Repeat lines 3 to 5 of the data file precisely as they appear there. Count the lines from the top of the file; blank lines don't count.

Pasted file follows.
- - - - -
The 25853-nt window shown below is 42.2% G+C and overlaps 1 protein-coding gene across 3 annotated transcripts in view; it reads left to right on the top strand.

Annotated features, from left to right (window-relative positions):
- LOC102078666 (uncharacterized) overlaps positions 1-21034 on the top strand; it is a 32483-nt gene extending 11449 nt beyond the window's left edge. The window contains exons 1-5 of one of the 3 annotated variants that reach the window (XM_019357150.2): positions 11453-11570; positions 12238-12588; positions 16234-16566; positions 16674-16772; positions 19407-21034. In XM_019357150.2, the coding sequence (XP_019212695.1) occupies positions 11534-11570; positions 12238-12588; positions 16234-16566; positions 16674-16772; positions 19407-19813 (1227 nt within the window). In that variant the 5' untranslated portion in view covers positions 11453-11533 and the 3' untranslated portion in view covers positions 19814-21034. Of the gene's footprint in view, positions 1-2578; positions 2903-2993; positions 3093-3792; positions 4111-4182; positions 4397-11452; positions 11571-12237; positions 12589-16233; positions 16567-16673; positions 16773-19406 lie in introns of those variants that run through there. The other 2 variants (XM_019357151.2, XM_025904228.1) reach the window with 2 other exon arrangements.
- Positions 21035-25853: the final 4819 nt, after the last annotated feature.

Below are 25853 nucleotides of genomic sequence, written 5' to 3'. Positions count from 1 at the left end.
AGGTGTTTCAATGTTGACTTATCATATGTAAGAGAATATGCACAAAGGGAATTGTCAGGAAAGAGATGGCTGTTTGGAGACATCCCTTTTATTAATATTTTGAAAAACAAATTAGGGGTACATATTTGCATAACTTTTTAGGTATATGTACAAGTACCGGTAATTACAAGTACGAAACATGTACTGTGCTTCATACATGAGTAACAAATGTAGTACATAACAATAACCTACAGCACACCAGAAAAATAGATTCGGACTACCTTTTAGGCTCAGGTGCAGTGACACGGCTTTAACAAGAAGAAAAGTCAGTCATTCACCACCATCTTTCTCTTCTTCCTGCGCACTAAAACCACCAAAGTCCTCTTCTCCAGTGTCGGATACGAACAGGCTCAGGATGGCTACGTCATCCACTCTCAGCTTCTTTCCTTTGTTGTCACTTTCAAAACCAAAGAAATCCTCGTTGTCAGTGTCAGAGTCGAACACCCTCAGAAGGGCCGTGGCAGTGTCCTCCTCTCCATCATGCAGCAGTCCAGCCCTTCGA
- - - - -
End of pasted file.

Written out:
- LOC102078666 (uncharacterized) overlaps positions 1-21034 on the top strand; it is a 32483-nt gene extending 11449 nt beyond the window's left edge. The window contains exons 1-5 of one of the 3 annotated variants that reach the window (XM_019357150.2): positions 11453-11570; positions 12238-12588; positions 16234-16566; positions 16674-16772; positions 19407-21034. In XM_019357150.2, the coding sequence (XP_019212695.1) occupies positions 11534-11570; positions 12238-12588; positions 16234-16566; positions 16674-16772; positions 19407-19813 (1227 nt within the window). In that variant the 5' untranslated portion in view covers positions 11453-11533 and the 3' untranslated portion in view covers positions 19814-21034. Of the gene's footprint in view, positions 1-2578; positions 2903-2993; positions 3093-3792; positions 4111-4182; positions 4397-11452; positions 11571-12237; positions 12589-16233; positions 16567-16673; positions 16773-19406 lie in introns of those variants that run through there. The other 2 variants (XM_019357151.2, XM_025904228.1) reach the window with 2 other exon arrangements.
- Positions 21035-25853: the final 4819 nt, after the last annotated feature.

Below are 25853 nucleotides of genomic sequence, written 5' to 3'. Positions count from 1 at the left end.